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In Defense Of A Nation

Monday, January 27, 2014

By Michael Mccune: The Rant (US Government auditor for 16 years In Cheyenne, WY. -Is U.S. Economy In Recovery or Not?- (( to Have Michael send you the Rant to your Email contact Him Here ((

Is U.S. Economy In Recovery or Not?
More often than not the most outrageous claims are made from surface numbers and do not show the whole picture. The National Association of Counties' (NACO) latest released report about the economic health of the country is guilty of one of those claims.
NACO "represents the building blocks of the U.S. economy", the 3171 counties across the 50 states. NACO reported the U.S. economy grew in 2013--a fact which is not in question--but the degree of the recovery claimed is in question.
Emilia Istrate, director of research at NACO co-wrote the report in which NACO analyzed four economic performance indicators in 3069 counties. Why 3% of the counties were not included in this report was not explained. The four areas reported were economic output, employment, unemployment rates and home prices.
Their far-from-startling conclusions were "the recovery is still tenuous in some parts of the country despite overall growth in 2013, larger counties (500,000 plus) fared better than smaller counties in the recovery but had farther to go because they were also the center of the recession, employment in medium counties (50,000 to 500,000) was stable during the recession but is showing various results now with some improving and some not, and the small county economies had just about equal outcomes to what was experienced since 2008."
One of the key factors in the report was the reliance on "number of jobs." The analysis takes a bad hit in credibility here because, to the analyzers, a job in 2008 equals a job in 2013. They did not take into account the number of full-time jobs to part-time, temporary or contract jobs. This flaw is one all government analysis is guilty of to this point in the recovery.
A part-time job is not equal to a full-time job. A part-time employee can fill one, two or three positions and the bureaucracy still counts those as different employed individuals. Another flaw with the analysis is there is no indication if they took a look at units produced, year-over-year to adjust for inflation, or if they just took the dollar amounts and ran with that.
The large county economies made up almost three-fifths of the total GDP growth for the year and accounted for more than half the job growth. But, again taking into account inflation over the past five years, the reported gains in these larger counties leaves them virtually even with 2007's final reported figures meaning the last six years have been merely getting back to where we were before the recession's bite was felt.
The other problem is in the vast differences in population growth. Not surprisingly the large county group saw a larger gain in population by percentage than the smaller counties which would have increased GDP in those counties. A fair analysis would have determined GDP per person. In effect, smaller counties which comprised almost 70% of the total counties in the U.S. did not share at all in the recovery overall even though some small counties topped the charts in growth.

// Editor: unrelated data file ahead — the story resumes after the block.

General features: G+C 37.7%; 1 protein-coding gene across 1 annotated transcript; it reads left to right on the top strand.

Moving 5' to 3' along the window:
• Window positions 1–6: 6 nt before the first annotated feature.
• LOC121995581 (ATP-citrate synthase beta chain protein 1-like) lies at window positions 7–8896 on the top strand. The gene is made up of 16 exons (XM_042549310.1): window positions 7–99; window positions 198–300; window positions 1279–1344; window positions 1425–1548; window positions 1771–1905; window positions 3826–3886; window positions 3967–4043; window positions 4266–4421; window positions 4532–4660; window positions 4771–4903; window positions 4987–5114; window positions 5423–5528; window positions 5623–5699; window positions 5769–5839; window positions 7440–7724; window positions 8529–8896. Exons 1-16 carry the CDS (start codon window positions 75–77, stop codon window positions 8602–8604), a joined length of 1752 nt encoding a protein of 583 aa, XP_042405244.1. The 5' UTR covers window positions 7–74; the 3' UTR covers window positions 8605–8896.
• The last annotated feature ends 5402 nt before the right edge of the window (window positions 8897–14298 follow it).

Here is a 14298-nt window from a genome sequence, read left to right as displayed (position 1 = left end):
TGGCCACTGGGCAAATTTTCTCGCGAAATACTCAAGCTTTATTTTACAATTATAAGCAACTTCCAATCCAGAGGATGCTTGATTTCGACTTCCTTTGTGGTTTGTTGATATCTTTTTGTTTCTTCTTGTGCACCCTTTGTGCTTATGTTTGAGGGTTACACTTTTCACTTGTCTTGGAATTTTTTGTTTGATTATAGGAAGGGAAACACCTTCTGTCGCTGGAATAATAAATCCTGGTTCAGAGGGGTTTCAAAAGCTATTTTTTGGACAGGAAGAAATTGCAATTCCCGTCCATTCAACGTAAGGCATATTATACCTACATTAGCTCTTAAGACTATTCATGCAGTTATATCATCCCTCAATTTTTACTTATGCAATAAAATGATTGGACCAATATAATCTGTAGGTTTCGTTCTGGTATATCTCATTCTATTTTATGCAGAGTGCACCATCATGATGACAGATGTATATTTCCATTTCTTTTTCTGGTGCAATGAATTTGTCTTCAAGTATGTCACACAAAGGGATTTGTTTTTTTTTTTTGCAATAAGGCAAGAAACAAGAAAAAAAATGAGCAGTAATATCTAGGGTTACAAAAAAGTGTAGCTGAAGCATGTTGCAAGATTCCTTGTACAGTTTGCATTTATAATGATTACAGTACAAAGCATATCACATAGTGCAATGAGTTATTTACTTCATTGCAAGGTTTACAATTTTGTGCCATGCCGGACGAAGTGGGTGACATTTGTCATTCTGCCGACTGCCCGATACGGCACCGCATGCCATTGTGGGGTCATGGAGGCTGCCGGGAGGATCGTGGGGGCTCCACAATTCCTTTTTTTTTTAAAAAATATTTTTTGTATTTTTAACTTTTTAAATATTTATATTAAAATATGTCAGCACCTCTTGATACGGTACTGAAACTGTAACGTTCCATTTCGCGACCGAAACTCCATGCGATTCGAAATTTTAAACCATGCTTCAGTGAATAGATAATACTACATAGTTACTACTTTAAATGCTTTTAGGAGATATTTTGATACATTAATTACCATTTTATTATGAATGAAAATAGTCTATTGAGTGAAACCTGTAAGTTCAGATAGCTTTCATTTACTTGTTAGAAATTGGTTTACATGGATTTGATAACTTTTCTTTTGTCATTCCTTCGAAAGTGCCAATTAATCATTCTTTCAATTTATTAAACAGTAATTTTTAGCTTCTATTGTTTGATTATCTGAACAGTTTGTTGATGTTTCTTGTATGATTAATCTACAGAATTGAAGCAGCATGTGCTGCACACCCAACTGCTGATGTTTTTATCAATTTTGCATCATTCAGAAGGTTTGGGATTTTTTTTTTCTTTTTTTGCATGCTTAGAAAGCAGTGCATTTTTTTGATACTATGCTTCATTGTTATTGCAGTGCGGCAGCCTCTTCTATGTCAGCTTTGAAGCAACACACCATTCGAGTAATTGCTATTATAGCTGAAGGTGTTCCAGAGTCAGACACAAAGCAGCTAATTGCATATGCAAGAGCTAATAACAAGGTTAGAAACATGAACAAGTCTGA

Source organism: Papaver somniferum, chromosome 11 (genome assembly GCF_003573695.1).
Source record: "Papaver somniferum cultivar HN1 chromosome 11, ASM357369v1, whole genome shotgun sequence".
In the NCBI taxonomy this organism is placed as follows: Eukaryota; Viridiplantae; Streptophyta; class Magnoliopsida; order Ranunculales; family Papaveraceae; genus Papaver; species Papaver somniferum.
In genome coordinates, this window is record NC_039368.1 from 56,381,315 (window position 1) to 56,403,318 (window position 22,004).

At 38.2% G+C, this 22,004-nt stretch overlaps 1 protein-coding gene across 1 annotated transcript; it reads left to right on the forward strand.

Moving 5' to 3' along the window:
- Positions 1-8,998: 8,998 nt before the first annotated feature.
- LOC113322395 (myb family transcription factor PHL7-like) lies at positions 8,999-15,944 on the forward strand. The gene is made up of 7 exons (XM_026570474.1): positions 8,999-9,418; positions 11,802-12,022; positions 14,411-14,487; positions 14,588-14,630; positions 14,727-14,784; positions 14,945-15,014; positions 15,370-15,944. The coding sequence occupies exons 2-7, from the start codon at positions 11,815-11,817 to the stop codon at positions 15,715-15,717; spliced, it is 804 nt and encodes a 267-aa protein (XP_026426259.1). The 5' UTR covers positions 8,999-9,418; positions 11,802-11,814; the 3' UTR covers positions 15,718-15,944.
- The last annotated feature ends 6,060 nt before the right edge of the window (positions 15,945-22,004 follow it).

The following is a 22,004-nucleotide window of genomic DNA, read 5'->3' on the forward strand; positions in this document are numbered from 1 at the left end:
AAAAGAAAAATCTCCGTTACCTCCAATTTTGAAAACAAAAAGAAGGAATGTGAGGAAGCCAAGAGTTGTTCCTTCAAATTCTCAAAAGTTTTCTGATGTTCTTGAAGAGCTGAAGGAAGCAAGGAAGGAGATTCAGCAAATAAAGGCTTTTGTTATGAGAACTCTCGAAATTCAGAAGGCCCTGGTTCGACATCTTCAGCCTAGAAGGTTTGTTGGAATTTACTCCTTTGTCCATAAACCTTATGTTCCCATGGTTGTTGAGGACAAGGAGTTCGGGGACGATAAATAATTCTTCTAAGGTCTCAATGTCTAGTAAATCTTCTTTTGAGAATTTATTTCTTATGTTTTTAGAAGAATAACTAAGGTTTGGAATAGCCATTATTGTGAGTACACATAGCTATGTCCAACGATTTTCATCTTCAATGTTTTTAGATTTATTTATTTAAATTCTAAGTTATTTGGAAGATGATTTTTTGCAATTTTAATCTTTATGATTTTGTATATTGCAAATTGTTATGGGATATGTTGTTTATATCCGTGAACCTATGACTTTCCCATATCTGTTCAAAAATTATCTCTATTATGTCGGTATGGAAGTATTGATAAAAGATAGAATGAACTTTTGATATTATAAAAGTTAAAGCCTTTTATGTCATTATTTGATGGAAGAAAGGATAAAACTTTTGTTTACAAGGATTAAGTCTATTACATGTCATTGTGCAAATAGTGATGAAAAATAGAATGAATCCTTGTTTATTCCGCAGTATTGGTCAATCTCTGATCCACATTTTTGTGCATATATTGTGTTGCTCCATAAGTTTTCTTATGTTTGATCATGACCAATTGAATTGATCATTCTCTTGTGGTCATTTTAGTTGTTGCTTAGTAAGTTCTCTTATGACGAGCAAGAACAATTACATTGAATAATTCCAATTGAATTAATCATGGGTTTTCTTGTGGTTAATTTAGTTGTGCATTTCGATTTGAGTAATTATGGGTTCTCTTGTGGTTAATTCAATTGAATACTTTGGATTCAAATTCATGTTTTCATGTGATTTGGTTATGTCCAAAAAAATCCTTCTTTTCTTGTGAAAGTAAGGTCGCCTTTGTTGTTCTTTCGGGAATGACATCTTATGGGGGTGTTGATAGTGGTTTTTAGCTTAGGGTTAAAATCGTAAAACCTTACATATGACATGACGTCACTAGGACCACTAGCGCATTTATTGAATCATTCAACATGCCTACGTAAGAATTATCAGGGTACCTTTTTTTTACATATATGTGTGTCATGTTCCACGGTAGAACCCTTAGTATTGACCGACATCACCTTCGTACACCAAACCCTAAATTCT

The report claims "28% of all small-county economies were on the path to recovery or remained in recession." That's a great number and a fine conclusion but if you are in recession or recovering from that recession you should account for every county, not only 28%. This is the most glaring mathematical error in the report.
The other problem, on a personal level, I had with the analysis was the basis of the report's self-inflating importance. "As fiscal tightening continues to limit the scope of state federal investment, it is becoming imperative for states and the federal government to work with counties to maintain the fundamentals of U.S. economy--the county economies."
One of the first fundamentals learned about the Army is the adage 'sergeants are the backbone of the Army'. In economy the basic adage was 'small business is the backbone of the economy.'
This report turns that upside down. Small counties dominate the landscape. But, it must be asked, if the large counties are doing so well and New York state has the higher percentage of 'big counties' in it, why is New York embarking on a new "tax-free zone" advertising blitz when it is doing so well?
The report is flawed in so many ways but it is a government-sponsored report and the bureaucracy seldom gets anything right. The scope was too narrow to give a true economic picture. Nationally, jobs reporting everywhere has been skewed by the ever-increasing number of part-time workers and those no longer in the work force.
And it is very curious that 3% of the nation's counties were not included. Were they random or were they all part of one specific group which would have effectively invalidated the report's conclusions?
The report concludes the overall U.S. economy is slowly recovering. That is not in dispute. But is the moving along fast enough to reach escape velocity from recession's clutches? That question is not answered.
But when only one county in the survey, Mountrail ND, "is the only county in the country that experienced no signs of the recession" and that county includes the Bakken shale formation and has but 9,000 residents, the report falls flat if it was intended to lift the pessimism the average consumer is feeling as reported earlier by the University of Michigan-Bloomberg "Consumer Confidence Report." 
Almost five years of recovery has still left us dangerously close to the edge of recession again. No amount of tiptoeing around facts to fit a political agenda can hide that.
"I have sworn on the altar of God eternal hostility to every form of tyranny over the mind of man."--Thomas Jefferson 

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